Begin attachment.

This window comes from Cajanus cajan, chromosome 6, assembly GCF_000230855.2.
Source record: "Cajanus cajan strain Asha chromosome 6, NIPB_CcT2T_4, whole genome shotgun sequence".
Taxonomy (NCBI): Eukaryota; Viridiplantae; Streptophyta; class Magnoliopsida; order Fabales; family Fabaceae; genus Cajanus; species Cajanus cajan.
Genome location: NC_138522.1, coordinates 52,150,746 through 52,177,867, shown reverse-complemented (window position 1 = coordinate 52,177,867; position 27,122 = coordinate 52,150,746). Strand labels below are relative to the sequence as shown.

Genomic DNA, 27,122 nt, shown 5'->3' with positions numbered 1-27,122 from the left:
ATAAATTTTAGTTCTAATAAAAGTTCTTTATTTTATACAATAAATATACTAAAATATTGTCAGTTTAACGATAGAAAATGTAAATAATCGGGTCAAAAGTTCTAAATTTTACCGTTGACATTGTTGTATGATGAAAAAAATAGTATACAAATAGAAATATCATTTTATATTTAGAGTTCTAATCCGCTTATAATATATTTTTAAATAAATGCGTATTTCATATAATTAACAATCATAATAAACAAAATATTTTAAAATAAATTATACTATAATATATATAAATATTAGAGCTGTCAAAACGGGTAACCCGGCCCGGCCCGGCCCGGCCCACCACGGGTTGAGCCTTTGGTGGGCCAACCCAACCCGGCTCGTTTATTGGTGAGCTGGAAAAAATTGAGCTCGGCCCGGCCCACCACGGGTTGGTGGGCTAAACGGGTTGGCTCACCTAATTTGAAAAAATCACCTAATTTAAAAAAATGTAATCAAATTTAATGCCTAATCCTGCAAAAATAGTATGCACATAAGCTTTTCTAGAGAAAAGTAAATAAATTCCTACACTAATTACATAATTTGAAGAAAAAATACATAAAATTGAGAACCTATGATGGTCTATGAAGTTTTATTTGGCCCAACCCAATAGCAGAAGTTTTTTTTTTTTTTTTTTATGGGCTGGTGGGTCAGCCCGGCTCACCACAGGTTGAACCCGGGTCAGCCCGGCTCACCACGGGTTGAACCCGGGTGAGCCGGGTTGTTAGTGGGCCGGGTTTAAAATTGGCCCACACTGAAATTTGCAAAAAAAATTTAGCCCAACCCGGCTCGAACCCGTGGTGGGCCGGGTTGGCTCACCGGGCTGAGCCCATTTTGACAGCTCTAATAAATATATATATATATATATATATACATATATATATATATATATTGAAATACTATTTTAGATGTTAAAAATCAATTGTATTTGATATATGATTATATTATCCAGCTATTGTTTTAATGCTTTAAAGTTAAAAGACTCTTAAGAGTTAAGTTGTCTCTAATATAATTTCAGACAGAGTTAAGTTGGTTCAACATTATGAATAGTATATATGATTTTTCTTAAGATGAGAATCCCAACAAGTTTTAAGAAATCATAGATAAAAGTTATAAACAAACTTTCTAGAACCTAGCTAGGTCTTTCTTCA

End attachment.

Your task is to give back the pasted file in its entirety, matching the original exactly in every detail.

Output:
This window comes from Cajanus cajan, chromosome 6, assembly GCF_000230855.2.
Source record: "Cajanus cajan strain Asha chromosome 6, NIPB_CcT2T_4, whole genome shotgun sequence".
Taxonomy (NCBI): Eukaryota; Viridiplantae; Streptophyta; class Magnoliopsida; order Fabales; family Fabaceae; genus Cajanus; species Cajanus cajan.
Genome location: NC_138522.1, coordinates 52,150,746 through 52,177,867, shown reverse-complemented (window position 1 = coordinate 52,177,867; position 27,122 = coordinate 52,150,746). Strand labels below are relative to the sequence as shown.

Genomic DNA, 27,122 nt, shown 5'->3' with positions numbered 1-27,122 from the left:
ATAAATTTTAGTTCTAATAAAAGTTCTTTATTTTATACAATAAATATACTAAAATATTGTCAGTTTAACGATAGAAAATGTAAATAATCGGGTCAAAAGTTCTAAATTTTACCGTTGACATTGTTGTATGATGAAAAAAATAGTATACAAATAGAAATATCATTTTATATTTAGAGTTCTAATCCGCTTATAATATATTTTTAAATAAATGCGTATTTCATATAATTAACAATCATAATAAACAAAATATTTTAAAATAAATTATACTATAATATATATAAATATTAGAGCTGTCAAAACGGGTAACCCGGCCCGGCCCGGCCCGGCCCACCACGGGTTGAGCCTTTGGTGGGCCAACCCAACCCGGCTCGTTTATTGGTGAGCTGGAAAAAATTGAGCTCGGCCCGGCCCACCACGGGTTGGTGGGCTAAACGGGTTGGCTCACCTAATTTGAAAAAATCACCTAATTTAAAAAAATGTAATCAAATTTAATGCCTAATCCTGCAAAAATAGTATGCACATAAGCTTTTCTAGAGAAAAGTAAATAAATTCCTACACTAATTACATAATTTGAAGAAAAAATACATAAAATTGAGAACCTATGATGGTCTATGAAGTTTTATTTGGCCCAACCCAATAGCAGAAGTTTTTTTTTTTTTTTTTTATGGGCTGGTGGGTCAGCCCGGCTCACCACAGGTTGAACCCGGGTCAGCCCGGCTCACCACGGGTTGAACCCGGGTGAGCCGGGTTGTTAGTGGGCCGGGTTTAAAATTGGCCCACACTGAAATTTGCAAAAAAAATTTAGCCCAACCCGGCTCGAACCCGTGGTGGGCCGGGTTGGCTCACCGGGCTGAGCCCATTTTGACAGCTCTAATAAATATATATATATATATATATATACATATATATATATATATATTGAAATACTATTTTAGATGTTAAAAATCAATTGTATTTGATATATGATTATATTATCCAGCTATTGTTTTAATGCTTTAAAGTTAAAAGACTCTTAAGAGTTAAGTTGTCTCTAATATAATTTCAGACAGAGTTAAGTTGGTTCAACATTATGAATAGTATATATGATTTTTCTTAAGATGAGAATCCCAACAAGTTTTAAGAAATCATAGATAAAAGTTATAAACAAACTTTCTAGAACCTAGCTAGGTCTTTCTTCA